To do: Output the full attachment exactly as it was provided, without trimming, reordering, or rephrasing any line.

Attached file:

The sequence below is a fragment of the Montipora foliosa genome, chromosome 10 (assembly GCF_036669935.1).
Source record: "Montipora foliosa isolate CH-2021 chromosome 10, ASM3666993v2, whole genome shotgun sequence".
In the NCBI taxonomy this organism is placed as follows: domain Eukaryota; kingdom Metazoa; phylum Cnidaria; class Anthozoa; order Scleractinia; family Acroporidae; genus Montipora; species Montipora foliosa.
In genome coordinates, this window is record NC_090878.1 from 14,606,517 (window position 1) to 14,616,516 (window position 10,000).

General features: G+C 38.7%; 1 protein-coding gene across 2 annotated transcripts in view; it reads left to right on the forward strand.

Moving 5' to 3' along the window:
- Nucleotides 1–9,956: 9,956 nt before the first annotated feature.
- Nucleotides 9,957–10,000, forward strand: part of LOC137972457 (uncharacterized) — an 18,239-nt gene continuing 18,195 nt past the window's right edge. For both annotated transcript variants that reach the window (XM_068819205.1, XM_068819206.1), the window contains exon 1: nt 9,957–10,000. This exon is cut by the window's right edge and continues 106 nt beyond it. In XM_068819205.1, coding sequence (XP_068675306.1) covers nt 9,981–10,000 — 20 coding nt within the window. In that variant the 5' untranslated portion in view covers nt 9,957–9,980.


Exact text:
The sequence below is a fragment of the Montipora foliosa genome, chromosome 10 (assembly GCF_036669935.1).
Source record: "Montipora foliosa isolate CH-2021 chromosome 10, ASM3666993v2, whole genome shotgun sequence".
In the NCBI taxonomy this organism is placed as follows: domain Eukaryota; kingdom Metazoa; phylum Cnidaria; class Anthozoa; order Scleractinia; family Acroporidae; genus Montipora; species Montipora foliosa.
In genome coordinates, this window is record NC_090878.1 from 14,606,517 (window position 1) to 14,616,516 (window position 10,000).

General features: G+C 38.7%; 1 protein-coding gene across 2 annotated transcripts in view; it reads left to right on the forward strand.

Moving 5' to 3' along the window:
- Nucleotides 1–9,956: 9,956 nt before the first annotated feature.
- Nucleotides 9,957–10,000, forward strand: part of LOC137972457 (uncharacterized) — an 18,239-nt gene continuing 18,195 nt past the window's right edge. For both annotated transcript variants that reach the window (XM_068819205.1, XM_068819206.1), the window contains exon 1: nt 9,957–10,000. This exon is cut by the window's right edge and continues 106 nt beyond it. In XM_068819205.1, coding sequence (XP_068675306.1) covers nt 9,981–10,000 — 20 coding nt within the window. In that variant the 5' untranslated portion in view covers nt 9,957–9,980.